NUR 550 Identify the different levels of translational research

NUR 550 Identify the different levels of translational research

NUR 550 Identify the different levels of translational research

Using the GCU library via the Pub Med database, I located the article “A randomized controlled trial protocol comparing the feeds of fresh versus frozen mother’s own milk for preterm infants in the NICU”, published in the Trials Journal. This article was a double-blinded randomized, and controlled study that targeted the feeding policy for preterm infants (< 32 weeks) in the neonatal intensive care (NICU) setting.

    The feeding policy for preterm infants is significant because this population of patients is at risk of acquiring necrotizing enterocolitis (NEC). NEC is a severe inflammatory illness of the intestine, primarily affecting very low birth weight (<1500 grams) or very premature infants (< 32 weeks gestation). NEC is also the leading cause of death for infants in the NICU (Sun et al., 2020).

     In their study, Sun et al., 2020, determined the incidents of (NEC) after study participants were fed fresh unprocessed (within 4 hours of expression) mother’s own human milk versus mother’s own frozen human milk for preterm infants (<30 weeks gestation) in the NICU.  According to Sun et al., 2020, the current process for the NICU in the study provides expressed breast milk (EBM) that is stored and frozen, then thawed and warmed prior to being fed to the infant, which decreases some of its bioactive properties.

Therefore, Sun et al., 2020 conducted a pilot study whereby the feasibility and safety of feeding the infant with mother’s own fresh human milk was tested, illustrating that one feed of fresh human milk per day was safe and feasible in the NICU, and it also reduced morbidity for infants who are < 30 weeks gestation.

    The type of translational research (TR) that was used for this study was the T0 – T1 phases where preclinical studies were done first to test for the treatment’s safety (T0), then the treatment was provided after it was proven as safe and feasible (T1). This is the best TR study because it translates observed science into clinical practice, changing the feeding policy for vulnerable preterm infants, which could also save many preterm infants’ lives in the NICU.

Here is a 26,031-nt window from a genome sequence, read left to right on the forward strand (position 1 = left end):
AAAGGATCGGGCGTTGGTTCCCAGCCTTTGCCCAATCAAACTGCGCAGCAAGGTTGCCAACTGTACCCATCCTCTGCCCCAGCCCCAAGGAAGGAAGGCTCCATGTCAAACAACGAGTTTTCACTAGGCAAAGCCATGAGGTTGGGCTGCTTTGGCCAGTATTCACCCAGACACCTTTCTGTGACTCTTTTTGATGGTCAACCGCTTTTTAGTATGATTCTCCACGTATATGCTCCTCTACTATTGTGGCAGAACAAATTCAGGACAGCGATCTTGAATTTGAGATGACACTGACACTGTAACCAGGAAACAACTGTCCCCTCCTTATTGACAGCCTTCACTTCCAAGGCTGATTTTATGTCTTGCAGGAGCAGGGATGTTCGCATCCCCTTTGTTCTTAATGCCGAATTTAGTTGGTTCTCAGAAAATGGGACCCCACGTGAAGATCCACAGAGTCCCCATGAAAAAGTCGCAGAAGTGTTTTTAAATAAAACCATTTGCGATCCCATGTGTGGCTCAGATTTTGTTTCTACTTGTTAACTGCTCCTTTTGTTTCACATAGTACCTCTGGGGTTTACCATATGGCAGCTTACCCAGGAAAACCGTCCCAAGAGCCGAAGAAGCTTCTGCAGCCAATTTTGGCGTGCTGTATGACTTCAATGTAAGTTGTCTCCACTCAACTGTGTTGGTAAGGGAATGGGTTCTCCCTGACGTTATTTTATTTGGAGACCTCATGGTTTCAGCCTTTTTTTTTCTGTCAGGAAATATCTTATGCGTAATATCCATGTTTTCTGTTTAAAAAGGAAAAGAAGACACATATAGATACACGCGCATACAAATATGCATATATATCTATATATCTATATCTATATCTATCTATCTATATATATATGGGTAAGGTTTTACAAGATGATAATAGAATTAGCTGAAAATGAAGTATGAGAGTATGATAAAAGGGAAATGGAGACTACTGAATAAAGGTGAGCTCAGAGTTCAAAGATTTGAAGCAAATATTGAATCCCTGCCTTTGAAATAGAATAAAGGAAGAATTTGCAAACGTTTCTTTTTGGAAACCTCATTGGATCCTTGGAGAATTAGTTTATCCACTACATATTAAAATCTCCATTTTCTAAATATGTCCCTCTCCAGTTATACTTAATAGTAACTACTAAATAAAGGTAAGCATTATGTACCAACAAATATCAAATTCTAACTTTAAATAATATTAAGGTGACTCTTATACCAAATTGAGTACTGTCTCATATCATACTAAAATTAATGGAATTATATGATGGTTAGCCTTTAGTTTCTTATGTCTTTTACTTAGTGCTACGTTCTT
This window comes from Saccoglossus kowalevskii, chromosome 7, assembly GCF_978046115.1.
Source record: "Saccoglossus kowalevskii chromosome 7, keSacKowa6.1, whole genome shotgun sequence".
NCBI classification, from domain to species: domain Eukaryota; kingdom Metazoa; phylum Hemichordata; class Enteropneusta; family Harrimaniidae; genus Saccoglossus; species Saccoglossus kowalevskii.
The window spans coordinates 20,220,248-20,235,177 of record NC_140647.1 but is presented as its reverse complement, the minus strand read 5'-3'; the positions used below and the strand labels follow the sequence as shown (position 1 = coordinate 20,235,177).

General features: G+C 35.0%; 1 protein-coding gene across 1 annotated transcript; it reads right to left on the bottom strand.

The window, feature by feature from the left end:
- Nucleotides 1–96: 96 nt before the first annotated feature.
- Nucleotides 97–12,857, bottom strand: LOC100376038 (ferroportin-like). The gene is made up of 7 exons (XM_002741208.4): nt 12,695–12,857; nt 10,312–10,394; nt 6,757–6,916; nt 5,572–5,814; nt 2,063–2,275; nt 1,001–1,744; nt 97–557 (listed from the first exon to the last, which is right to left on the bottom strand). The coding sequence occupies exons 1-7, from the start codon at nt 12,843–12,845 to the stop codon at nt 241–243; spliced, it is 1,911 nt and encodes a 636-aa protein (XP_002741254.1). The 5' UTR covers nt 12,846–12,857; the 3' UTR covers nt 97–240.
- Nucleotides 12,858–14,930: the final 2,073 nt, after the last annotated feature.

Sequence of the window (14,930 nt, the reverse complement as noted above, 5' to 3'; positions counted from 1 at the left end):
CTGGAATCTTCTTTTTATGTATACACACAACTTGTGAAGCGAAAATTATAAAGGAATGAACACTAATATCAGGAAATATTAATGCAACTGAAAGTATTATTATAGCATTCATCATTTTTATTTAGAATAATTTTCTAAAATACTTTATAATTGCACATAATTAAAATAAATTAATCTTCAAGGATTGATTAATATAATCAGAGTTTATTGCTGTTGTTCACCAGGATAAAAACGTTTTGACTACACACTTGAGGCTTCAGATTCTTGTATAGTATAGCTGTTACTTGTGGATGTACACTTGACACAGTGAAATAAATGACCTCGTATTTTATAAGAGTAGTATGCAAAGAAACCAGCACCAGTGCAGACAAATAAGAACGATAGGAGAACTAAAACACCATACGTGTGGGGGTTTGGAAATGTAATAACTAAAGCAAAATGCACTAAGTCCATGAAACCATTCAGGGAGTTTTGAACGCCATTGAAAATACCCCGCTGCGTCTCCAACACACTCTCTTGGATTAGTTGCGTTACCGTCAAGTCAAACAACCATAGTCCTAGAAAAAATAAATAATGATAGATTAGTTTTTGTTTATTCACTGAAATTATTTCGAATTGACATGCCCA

References

Sun, H., Cao, Y., Han, S., Cheng, R., Liu, L., Liu, J., Xia, S., Zhang, J., Li, Z., Cheng, X., Yang, C., Pan, X., Li, L., Ding, X., Wang, R., Wu, M., Li, X., Shi, L., Xu, F., . . . Lee, S. K. (2020). A randomized controlled trial protocol comparing the feeds of fresh versus frozen mother’s own milk for preterm infants in the NICU. Trials, 21(1), 1-11. https://10.1186/s13063-019-3981-4

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Through my search of the PubMed database on the GCU library page, I found the article, “Nasal High-Flow Therapy During Neonatal Tracheal Intubation” published in The New England Journal of Medicine. This study compared the success of first attempts at intubation without physiological instability (bradycardia and desaturation) between infants who received high flow nasal oxygen during the procedure and those who did not (Hodgson et al., 2022).

This trial represents phase 2 and 3 clinical trials which involve comparing the safety and efficacy of a proposed intervention to current practice in a human group. Translational research is an appropriate method for evaluating the benefit of this intervention because the process that translational research follows can foster the successful implementation of evidence into practice in order to improve care and health outcomes (Titler, 2018).

The results of this published study showed promising results. The next steps in the translational research process include phase 4 clinical trials focusing on clinical outcomes and translation to practice and phase 5 research focusing on population-level outcomes and the translation of this intervention into community practice. If this change in practice continues to show promising results through the completion of the translational research phases, we can hope to see this new intervention incorporated into evidence-based practice.

References: